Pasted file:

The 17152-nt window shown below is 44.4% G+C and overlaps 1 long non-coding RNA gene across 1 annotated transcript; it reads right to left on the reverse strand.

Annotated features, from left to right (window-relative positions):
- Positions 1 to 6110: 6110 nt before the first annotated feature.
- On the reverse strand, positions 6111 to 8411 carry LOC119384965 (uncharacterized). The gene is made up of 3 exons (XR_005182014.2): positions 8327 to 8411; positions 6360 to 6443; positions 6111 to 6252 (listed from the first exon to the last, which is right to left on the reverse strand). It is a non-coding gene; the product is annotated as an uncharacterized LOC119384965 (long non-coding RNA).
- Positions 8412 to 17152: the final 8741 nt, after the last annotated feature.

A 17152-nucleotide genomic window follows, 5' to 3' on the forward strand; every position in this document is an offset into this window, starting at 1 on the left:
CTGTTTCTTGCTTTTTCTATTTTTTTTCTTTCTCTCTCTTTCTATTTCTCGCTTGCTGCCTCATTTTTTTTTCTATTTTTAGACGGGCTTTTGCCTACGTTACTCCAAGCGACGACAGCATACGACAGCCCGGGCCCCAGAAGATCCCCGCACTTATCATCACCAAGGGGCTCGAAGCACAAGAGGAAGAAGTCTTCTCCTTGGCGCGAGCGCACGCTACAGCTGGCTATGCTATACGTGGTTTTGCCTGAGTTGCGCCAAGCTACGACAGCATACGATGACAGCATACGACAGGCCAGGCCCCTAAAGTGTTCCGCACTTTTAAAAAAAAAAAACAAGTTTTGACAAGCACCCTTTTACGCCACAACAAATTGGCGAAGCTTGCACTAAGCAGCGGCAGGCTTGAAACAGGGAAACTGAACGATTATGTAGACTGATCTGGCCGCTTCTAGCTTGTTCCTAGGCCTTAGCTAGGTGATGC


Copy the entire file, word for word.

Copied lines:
The 17152-nt window shown below is 44.4% G+C and overlaps 1 long non-coding RNA gene across 1 annotated transcript; it reads right to left on the reverse strand.

Annotated features, from left to right (window-relative positions):
- Positions 1 to 6110: 6110 nt before the first annotated feature.
- On the reverse strand, positions 6111 to 8411 carry LOC119384965 (uncharacterized). The gene is made up of 3 exons (XR_005182014.2): positions 8327 to 8411; positions 6360 to 6443; positions 6111 to 6252 (listed from the first exon to the last, which is right to left on the reverse strand). It is a non-coding gene; the product is annotated as an uncharacterized LOC119384965 (long non-coding RNA).
- Positions 8412 to 17152: the final 8741 nt, after the last annotated feature.

A 17152-nucleotide genomic window follows, 5' to 3' on the forward strand; every position in this document is an offset into this window, starting at 1 on the left:
CTGTTTCTTGCTTTTTCTATTTTTTTTCTTTCTCTCTCTTTCTATTTCTCGCTTGCTGCCTCATTTTTTTTTCTATTTTTAGACGGGCTTTTGCCTACGTTACTCCAAGCGACGACAGCATACGACAGCCCGGGCCCCAGAAGATCCCCGCACTTATCATCACCAAGGGGCTCGAAGCACAAGAGGAAGAAGTCTTCTCCTTGGCGCGAGCGCACGCTACAGCTGGCTATGCTATACGTGGTTTTGCCTGAGTTGCGCCAAGCTACGACAGCATACGATGACAGCATACGACAGGCCAGGCCCCTAAAGTGTTCCGCACTTTTAAAAAAAAAAAACAAGTTTTGACAAGCACCCTTTTACGCCACAACAAATTGGCGAAGCTTGCACTAAGCAGCGGCAGGCTTGAAACAGGGAAACTGAACGATTATGTAGACTGATCTGGCCGCTTCTAGCTTGTTCCTAGGCCTTAGCTAGGTGATGC